About the Book:Ten-year-old Louis Daniel hates it when Mama treats him like a baby. But when Hurricane Katrina blows through the Gulf Coast on a fateful August night, followed by broken levees and rising floodwaters threatening New Orleans, Louis feels like a little kid again. With no time to gather their belongings save Louis s beloved horn Daddy leads the family from their home and into an unfamiliar, watery world of floating debris, lurking critters, a winsome black-and-white dog, and desperate neighbors heading for dry ground. Taking shelter in the already-crowded Superdome, Louis and his parents wait and wait. As the days pass, the electricity goes out, the air conditioning dies, the bathrooms are closed, and people around them begin to bicker as they run out of food and water. When Daddy fails to return from a scouting mission within the Dome, Louis knows he is no longer a baby. It s up to him to find Daddy, with the help of his prized cornet.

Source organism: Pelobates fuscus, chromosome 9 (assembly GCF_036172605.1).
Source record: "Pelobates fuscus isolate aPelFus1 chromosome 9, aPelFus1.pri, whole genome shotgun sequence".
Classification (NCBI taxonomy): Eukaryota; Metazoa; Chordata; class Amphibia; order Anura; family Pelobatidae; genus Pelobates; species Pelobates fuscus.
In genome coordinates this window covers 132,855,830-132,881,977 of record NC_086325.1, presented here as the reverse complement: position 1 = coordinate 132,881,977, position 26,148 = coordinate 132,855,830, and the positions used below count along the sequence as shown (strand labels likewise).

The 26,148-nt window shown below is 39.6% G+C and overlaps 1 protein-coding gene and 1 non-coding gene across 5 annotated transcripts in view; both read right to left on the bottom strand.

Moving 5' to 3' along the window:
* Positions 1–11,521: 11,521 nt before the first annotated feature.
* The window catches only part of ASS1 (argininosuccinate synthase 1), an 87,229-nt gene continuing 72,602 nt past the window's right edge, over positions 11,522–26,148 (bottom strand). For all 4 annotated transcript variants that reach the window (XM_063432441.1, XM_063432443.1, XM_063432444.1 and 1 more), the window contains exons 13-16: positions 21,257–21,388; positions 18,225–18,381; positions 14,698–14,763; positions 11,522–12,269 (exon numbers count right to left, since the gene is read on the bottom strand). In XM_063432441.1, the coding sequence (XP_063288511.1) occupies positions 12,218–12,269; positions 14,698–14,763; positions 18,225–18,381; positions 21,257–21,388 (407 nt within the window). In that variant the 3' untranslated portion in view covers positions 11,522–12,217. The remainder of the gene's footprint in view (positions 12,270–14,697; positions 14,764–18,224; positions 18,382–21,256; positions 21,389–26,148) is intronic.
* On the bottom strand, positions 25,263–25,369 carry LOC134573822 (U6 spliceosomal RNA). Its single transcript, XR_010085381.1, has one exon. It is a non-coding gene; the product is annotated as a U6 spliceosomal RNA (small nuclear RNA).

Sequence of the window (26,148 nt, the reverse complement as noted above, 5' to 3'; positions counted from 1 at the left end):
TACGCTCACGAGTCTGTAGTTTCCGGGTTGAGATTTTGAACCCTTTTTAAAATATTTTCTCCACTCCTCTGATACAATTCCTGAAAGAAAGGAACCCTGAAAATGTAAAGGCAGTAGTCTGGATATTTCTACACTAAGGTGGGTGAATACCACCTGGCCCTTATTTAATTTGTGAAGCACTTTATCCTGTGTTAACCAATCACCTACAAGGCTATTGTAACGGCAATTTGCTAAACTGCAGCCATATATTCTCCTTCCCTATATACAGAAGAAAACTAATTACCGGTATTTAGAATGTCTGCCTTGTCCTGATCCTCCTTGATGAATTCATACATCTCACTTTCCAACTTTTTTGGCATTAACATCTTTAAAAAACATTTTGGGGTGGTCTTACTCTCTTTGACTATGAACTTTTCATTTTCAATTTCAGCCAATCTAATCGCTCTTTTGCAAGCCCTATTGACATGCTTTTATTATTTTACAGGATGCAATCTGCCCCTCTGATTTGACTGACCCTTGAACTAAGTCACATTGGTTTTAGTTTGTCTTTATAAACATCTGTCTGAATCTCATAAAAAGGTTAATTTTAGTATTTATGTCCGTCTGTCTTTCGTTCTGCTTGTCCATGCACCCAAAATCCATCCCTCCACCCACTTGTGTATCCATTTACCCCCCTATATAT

I've heard it said that while the effects of Katrina were felt throughout the city after the storm, during the storm, those most effected were the poor, and therefore, the African-Americans. This story shows that in pictures. While those of us with reliable transportation and money for hotel rooms were generally far away when Katrina hit, the poor, like the family in this story, stayed behind. After the storm the waters rose and people were forced from their homes with little but the clothes on their back. The Superdome was the shelter of last resort and after a couple of days without electricity, it wasn't very pleasant.
For those of us from New Orleans, Katrina is something we'll never forget, whether we spent it safely in Atlanta or were miserable in New Orleans. If you are looking for a book to show your children what it was like without getting too graphic or too political, I think you'll like this book. Grade: B+
I'd like to thank the publisher for making a review copy available via NetGalley.